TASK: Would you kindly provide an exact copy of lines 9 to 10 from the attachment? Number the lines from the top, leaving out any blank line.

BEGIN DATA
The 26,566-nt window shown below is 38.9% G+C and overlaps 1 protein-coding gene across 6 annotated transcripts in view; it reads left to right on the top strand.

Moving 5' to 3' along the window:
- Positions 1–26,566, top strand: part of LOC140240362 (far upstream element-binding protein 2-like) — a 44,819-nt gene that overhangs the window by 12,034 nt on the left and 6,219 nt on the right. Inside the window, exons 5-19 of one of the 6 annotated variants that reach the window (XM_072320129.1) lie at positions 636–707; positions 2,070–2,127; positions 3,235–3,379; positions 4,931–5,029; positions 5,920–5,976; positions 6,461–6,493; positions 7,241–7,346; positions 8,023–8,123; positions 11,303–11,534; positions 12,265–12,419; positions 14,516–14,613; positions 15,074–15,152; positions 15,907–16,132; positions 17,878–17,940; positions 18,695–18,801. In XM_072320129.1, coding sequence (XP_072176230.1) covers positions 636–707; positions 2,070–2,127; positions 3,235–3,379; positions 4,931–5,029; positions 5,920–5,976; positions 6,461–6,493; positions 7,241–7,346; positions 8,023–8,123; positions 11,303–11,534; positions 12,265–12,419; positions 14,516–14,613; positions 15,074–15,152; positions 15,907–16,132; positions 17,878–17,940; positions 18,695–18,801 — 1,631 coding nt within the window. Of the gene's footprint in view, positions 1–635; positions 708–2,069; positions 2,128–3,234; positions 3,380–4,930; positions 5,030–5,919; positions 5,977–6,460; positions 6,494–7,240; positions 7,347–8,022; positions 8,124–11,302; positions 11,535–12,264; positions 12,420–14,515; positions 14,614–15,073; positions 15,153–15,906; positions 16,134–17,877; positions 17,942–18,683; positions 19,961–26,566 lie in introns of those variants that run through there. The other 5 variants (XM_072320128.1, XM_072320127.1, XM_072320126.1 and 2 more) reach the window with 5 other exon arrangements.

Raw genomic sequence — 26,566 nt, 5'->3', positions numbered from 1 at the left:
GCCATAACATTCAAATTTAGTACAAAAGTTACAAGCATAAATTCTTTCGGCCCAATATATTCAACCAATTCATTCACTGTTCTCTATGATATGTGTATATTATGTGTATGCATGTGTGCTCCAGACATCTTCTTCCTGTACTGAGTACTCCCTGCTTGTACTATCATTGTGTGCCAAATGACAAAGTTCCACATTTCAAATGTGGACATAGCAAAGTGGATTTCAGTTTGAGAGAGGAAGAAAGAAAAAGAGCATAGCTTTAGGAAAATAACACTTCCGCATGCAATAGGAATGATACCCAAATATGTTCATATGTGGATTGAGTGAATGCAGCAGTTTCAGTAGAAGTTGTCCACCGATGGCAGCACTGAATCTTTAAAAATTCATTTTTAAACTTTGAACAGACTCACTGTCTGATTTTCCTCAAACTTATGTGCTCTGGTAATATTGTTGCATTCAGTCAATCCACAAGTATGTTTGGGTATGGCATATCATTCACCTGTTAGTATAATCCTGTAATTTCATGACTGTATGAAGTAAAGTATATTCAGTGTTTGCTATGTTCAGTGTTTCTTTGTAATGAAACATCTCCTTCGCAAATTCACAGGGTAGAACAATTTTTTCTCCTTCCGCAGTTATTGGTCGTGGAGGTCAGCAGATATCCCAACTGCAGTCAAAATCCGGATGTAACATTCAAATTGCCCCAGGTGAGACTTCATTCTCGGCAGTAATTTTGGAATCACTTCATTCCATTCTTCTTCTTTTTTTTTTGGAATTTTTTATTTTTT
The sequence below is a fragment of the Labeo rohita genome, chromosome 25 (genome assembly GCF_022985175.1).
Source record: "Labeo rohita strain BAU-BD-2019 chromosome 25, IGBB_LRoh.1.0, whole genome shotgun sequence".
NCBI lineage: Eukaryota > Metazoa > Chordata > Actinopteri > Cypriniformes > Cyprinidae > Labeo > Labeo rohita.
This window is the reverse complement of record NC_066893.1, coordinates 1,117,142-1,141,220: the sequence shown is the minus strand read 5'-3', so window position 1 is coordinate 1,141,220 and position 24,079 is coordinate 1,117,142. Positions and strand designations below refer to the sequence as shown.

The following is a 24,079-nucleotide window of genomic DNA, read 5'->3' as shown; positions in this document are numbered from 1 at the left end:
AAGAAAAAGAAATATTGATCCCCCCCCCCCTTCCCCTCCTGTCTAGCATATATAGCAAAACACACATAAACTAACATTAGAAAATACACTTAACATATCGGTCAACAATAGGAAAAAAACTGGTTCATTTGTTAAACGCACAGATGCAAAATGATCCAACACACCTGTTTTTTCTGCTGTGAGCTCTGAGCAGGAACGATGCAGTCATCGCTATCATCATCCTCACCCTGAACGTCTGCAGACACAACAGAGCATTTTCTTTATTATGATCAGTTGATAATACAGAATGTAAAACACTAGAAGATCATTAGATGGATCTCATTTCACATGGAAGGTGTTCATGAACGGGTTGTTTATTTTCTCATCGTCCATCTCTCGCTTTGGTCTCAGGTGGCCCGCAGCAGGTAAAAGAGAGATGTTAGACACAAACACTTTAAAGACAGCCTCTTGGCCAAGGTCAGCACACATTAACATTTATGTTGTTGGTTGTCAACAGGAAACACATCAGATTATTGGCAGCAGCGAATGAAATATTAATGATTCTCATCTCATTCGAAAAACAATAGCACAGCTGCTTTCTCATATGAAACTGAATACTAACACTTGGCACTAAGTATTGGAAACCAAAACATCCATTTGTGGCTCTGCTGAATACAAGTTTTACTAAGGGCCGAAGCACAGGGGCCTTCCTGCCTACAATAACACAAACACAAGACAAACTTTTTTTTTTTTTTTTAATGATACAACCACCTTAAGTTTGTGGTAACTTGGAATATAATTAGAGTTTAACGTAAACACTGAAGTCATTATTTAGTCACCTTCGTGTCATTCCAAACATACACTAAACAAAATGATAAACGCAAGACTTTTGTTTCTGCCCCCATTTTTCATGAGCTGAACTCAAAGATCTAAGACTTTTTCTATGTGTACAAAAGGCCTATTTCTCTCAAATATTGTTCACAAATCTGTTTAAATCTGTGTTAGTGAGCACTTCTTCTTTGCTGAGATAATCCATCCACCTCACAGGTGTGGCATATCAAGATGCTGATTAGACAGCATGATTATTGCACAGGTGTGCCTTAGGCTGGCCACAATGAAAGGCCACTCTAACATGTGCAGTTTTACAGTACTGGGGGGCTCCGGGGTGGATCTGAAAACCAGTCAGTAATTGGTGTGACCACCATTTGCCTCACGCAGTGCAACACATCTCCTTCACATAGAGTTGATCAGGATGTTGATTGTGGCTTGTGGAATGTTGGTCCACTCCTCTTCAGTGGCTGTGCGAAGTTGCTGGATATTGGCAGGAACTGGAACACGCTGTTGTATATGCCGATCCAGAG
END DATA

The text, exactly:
This window is the reverse complement of record NC_066893.1, coordinates 1,117,142-1,141,220: the sequence shown is the minus strand read 5'-3', so window position 1 is coordinate 1,141,220 and position 24,079 is coordinate 1,117,142. Positions and strand designations below refer to the sequence as shown.

The following is a 24,079-nucleotide window of genomic DNA, read 5'->3' as shown; positions in this document are numbered from 1 at the left end: